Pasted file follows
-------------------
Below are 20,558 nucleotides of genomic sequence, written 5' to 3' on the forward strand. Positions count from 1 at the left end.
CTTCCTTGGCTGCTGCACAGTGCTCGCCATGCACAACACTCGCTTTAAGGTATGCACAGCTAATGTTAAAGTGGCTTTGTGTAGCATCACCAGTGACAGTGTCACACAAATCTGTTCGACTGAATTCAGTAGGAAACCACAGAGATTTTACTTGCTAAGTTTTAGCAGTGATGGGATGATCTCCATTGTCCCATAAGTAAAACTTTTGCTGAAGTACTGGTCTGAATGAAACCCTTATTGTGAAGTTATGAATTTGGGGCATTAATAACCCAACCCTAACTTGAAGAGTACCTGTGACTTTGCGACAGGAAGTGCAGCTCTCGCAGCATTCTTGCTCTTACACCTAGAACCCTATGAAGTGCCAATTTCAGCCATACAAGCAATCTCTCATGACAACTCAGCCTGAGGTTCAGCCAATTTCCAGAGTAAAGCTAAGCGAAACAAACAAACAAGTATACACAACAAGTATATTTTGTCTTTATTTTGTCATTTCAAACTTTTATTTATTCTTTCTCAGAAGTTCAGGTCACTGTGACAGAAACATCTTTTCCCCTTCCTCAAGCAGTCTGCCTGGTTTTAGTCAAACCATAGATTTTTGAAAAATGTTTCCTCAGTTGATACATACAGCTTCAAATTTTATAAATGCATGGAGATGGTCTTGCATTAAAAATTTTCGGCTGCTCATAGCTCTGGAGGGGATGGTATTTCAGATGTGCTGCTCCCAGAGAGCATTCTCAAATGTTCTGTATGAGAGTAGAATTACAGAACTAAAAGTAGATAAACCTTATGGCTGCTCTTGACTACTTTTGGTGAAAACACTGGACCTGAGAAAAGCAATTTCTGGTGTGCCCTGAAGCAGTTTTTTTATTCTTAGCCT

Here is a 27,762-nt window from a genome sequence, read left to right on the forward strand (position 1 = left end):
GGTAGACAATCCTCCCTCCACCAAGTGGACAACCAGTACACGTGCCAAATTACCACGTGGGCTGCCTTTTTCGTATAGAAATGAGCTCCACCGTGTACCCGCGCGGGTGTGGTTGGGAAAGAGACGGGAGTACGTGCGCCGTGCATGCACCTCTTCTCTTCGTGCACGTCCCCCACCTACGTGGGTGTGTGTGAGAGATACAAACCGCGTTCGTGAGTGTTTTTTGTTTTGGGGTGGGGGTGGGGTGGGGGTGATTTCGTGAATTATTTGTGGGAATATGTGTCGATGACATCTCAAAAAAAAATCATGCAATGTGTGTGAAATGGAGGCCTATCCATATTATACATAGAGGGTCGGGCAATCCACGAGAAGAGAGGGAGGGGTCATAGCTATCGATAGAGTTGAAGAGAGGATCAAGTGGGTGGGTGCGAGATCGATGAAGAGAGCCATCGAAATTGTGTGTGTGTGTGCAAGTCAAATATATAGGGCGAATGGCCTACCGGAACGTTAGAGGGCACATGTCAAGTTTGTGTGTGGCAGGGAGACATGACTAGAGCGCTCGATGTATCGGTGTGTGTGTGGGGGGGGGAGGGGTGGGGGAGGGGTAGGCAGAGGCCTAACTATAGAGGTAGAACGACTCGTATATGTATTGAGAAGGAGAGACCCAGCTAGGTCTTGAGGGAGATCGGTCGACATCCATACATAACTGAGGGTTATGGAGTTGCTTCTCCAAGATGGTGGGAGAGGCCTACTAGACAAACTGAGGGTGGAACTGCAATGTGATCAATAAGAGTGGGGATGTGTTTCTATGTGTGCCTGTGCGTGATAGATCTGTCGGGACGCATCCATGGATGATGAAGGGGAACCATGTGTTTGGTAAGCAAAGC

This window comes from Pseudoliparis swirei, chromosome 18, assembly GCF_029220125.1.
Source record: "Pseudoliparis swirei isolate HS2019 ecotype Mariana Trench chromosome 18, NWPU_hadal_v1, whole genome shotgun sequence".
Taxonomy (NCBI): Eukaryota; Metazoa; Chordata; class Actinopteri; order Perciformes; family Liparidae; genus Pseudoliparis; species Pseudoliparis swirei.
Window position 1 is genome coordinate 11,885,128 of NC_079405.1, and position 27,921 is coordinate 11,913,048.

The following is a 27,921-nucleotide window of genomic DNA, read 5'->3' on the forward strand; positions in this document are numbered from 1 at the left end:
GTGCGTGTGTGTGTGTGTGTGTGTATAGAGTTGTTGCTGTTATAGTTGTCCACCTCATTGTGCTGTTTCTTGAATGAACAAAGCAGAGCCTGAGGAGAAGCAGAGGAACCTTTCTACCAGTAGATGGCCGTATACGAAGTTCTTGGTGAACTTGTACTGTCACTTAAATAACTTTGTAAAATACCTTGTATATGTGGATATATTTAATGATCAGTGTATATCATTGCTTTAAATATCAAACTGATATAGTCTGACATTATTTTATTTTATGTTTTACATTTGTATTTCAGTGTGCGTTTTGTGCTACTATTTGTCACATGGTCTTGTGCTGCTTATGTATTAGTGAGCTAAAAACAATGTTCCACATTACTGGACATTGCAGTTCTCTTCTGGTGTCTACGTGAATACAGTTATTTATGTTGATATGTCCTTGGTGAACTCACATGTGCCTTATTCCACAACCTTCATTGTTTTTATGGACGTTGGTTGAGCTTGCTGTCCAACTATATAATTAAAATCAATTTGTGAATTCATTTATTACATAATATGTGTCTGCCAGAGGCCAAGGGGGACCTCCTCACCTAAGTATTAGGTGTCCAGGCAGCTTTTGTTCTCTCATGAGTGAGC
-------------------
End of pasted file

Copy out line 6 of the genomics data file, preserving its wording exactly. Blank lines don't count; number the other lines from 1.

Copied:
Source record: "Pseudoliparis swirei isolate HS2019 ecotype Mariana Trench chromosome 18, NWPU_hadal_v1, whole genome shotgun sequence".